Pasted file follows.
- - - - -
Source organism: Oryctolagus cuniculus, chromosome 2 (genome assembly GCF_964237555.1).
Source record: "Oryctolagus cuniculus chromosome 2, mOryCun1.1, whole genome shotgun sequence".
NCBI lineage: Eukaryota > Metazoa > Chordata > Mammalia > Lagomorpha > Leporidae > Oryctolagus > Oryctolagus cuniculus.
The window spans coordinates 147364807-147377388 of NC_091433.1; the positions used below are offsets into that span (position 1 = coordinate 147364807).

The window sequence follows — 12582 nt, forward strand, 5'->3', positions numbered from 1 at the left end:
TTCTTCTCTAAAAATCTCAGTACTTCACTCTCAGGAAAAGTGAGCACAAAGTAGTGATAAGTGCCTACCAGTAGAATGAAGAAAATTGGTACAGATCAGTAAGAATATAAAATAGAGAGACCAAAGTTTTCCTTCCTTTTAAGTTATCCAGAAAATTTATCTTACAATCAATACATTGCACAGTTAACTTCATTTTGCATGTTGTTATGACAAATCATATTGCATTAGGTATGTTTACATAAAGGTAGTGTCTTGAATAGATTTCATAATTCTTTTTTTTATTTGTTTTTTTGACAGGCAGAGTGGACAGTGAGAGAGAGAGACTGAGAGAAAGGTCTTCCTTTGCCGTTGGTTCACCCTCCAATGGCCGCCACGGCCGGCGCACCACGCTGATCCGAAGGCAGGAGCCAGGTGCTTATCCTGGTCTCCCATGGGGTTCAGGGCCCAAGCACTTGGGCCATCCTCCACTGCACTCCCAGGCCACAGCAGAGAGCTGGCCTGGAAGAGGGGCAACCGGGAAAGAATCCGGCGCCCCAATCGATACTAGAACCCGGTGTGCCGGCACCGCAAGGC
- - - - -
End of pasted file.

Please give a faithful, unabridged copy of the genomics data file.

Source organism: Oryctolagus cuniculus, chromosome 2 (genome assembly GCF_964237555.1).
Source record: "Oryctolagus cuniculus chromosome 2, mOryCun1.1, whole genome shotgun sequence".
NCBI lineage: Eukaryota > Metazoa > Chordata > Mammalia > Lagomorpha > Leporidae > Oryctolagus > Oryctolagus cuniculus.
The window spans coordinates 147364807-147377388 of NC_091433.1; the positions used below are offsets into that span (position 1 = coordinate 147364807).

The window sequence follows — 12582 nt, forward strand, 5'->3', positions numbered from 1 at the left end:
TTCTTCTCTAAAAATCTCAGTACTTCACTCTCAGGAAAAGTGAGCACAAAGTAGTGATAAGTGCCTACCAGTAGAATGAAGAAAATTGGTACAGATCAGTAAGAATATAAAATAGAGAGACCAAAGTTTTCCTTCCTTTTAAGTTATCCAGAAAATTTATCTTACAATCAATACATTGCACAGTTAACTTCATTTTGCATGTTGTTATGACAAATCATATTGCATTAGGTATGTTTACATAAAGGTAGTGTCTTGAATAGATTTCATAATTCTTTTTTTTATTTGTTTTTTTGACAGGCAGAGTGGACAGTGAGAGAGAGAGACTGAGAGAAAGGTCTTCCTTTGCCGTTGGTTCACCCTCCAATGGCCGCCACGGCCGGCGCACCACGCTGATCCGAAGGCAGGAGCCAGGTGCTTATCCTGGTCTCCCATGGGGTTCAGGGCCCAAGCACTTGGGCCATCCTCCACTGCACTCCCAGGCCACAGCAGAGAGCTGGCCTGGAAGAGGGGCAACCGGGAAAGAATCCGGCGCCCCAATCGATACTAGAACCCGGTGTGCCGGCACCGCAAGGC